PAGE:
Bundle up and gather around, I got a two-word horror story to tell: It snowed. It’s not that I hate winter. It’s just that I hate four hours of daylight and deadly icy sidewalks, and of course, the cold. It sickens me. But as the prayer goes;
God, grant me the serenity to accept the things I cannot change,
courage to change the things I can,
and wisdom to know the difference.
So. It’s officially winter. It’s cold, it snows, and it gets dark crushingly early. Naturally, I want to recoil and die. People tell me they understand my despair. We can’t believe it’s dark already. Wasn’t everyone wearing a t-shirt last week? “Watch your steps hun, it’s slippery.” It hurts. It helps. We’re all collectively trying to get through another season of freezing cold temperatures, short dark days, icy roads, leafless trees, gloomy afternoons, and it sucks for everyone.
You are not alone.
Winter is the loneliest time of the year. The last thing anyone wants to do is go out and socialize. Naturally, winter turns to the perfect excuse to spend all day online, where everyone is hanging out, from the comfort, warmth and safety of indoors protecting us from the cruel elements of the longest time of the year. It’s natural to crave effortless digital dopamine boost to forget that it’s winter and to abandon all sense of productivity. It is, after all, unreasonable to expect anything from winter but what nature naturally teaches us; winter is for hibernation. (Summer is for bad decisions but we’ll get to that next year)
The art of resting.
Winter is for rest. Scrolling is not resting. To rest is to be present. To rest requires us to be in solitude, to be in one’s own company. To rest is to disconnect, tune out, tune in, relax, enjoy a moment to ourself. Nothing can be further from resting than to be online, with its endless noise, all the negative/positive, happy/sad, good/bad, funny/disturbing content coming at us all at once. Online is anti-rest.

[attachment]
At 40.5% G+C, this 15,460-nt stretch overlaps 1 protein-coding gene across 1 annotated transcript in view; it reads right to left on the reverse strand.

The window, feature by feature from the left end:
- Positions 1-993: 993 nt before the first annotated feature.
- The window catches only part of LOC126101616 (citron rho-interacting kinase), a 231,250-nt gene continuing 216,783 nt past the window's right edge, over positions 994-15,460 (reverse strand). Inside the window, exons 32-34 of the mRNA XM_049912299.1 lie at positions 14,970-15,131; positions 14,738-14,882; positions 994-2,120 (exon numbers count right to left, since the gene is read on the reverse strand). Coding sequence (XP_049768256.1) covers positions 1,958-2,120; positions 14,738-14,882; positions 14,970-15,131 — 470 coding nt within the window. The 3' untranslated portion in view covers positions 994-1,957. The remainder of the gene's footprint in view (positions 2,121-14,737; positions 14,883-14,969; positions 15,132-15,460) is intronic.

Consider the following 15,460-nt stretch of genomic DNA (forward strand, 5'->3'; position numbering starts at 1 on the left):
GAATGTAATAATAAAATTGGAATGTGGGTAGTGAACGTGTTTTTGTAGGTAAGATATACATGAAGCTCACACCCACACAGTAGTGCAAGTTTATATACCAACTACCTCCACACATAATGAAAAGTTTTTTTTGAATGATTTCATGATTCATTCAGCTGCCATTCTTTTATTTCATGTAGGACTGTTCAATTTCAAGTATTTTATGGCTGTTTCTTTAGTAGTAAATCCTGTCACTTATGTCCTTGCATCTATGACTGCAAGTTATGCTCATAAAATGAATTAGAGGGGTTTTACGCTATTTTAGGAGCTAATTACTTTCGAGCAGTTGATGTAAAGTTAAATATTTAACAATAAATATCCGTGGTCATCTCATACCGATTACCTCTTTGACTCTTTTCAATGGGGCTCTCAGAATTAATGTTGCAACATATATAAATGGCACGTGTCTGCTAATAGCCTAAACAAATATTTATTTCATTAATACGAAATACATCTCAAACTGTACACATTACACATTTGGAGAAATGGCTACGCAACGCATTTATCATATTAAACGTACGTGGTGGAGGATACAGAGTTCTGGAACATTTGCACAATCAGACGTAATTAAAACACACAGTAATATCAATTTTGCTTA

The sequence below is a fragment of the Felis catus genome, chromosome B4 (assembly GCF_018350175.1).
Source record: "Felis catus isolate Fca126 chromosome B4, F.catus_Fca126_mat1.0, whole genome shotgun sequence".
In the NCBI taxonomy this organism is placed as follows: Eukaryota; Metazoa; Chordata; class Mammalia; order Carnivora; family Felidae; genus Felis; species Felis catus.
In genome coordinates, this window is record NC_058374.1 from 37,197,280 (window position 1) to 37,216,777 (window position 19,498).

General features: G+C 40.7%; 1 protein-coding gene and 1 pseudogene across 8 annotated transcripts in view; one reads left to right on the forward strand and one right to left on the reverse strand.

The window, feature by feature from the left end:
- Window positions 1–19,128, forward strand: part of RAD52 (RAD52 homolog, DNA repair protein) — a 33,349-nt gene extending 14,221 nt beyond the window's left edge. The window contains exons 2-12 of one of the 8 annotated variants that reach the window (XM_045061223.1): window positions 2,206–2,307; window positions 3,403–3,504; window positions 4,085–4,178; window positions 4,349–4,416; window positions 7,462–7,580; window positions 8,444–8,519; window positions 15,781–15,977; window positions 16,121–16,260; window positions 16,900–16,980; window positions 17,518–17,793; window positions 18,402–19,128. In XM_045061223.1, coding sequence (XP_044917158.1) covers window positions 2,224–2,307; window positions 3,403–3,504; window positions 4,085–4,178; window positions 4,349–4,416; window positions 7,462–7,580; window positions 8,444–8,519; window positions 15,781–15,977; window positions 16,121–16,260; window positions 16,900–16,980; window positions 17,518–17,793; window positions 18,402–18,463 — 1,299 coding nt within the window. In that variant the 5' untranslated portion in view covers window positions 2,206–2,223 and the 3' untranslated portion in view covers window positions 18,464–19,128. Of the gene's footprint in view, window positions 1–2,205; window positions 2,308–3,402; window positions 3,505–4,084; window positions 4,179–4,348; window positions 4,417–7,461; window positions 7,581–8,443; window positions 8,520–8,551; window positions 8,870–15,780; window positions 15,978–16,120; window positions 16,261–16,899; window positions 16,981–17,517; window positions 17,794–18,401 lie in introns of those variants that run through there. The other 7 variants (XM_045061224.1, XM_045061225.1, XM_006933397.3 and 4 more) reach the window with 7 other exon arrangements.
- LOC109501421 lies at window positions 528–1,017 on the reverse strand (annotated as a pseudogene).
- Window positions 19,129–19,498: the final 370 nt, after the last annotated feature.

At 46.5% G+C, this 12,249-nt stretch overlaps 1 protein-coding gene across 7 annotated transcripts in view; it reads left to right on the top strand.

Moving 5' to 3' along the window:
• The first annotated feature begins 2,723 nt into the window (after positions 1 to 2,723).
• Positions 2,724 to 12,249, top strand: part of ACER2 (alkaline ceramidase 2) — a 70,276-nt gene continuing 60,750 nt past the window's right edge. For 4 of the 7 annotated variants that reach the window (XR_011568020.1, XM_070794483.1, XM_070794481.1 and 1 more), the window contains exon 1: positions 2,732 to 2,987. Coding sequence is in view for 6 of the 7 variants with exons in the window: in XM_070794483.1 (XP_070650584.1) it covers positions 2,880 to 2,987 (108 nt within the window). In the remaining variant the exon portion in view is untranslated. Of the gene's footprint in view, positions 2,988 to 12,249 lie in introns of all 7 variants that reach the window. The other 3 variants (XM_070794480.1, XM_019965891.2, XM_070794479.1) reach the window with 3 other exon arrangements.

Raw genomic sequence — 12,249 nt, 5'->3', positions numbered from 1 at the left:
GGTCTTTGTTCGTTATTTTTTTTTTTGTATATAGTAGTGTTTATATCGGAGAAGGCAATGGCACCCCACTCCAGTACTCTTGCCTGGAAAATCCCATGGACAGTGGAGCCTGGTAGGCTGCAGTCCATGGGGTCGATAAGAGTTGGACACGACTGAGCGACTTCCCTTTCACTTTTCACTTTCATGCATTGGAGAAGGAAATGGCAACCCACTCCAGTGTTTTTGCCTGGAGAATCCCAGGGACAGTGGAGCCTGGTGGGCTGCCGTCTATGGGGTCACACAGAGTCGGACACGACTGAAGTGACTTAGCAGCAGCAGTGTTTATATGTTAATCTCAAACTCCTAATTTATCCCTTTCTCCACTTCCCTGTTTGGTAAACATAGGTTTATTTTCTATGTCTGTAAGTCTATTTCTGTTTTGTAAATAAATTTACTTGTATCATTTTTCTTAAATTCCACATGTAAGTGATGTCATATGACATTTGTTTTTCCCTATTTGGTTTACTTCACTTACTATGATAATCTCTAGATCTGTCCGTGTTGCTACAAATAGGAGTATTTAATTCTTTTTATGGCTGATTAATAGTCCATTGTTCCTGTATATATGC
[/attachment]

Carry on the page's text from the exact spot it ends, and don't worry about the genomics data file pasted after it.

Adopt a rest-ethic.
Personally: Long showers daydreaming about my wildest dreams, reading words I can eat with spoon, watching cinematographically heavenly films, completing endless Sudoku puzzles, dancing to music from my younger years, journaling about a specific emotion, crying until I don’t feel like crying, making a list of things that make my life more fulfilled, luscious, and spectacular.
Are you resting or distracting? As with many things in life, you know it when you feel it. Pay attention.
To spend time offline is to make a serious, honest, often debilitating effort to face reality. Winter makes it a million times harder. Even if you are willing to face the cold, depressing short days, there isn’t much to do, and whatever little is there to do, nobody willing to do it with you. Well, life is full of excuses not to live. I choose to make the effort to live instead.
First thing first, “there’s no such thing as bad weather, only bad clothes.” The trick to being active, social, and outdoors during winter is dressing as warmly as possible before leaving thehouse. You’ll still feel the cold, and being cold sucks, but being bored, lonely, and isolated sucks even more, so make plans, bundle up and go outside. The apps won’t cure our loneliness anyway.
If all fails, spring is just around the corner, the most wonderful time of the year.
Until next time,
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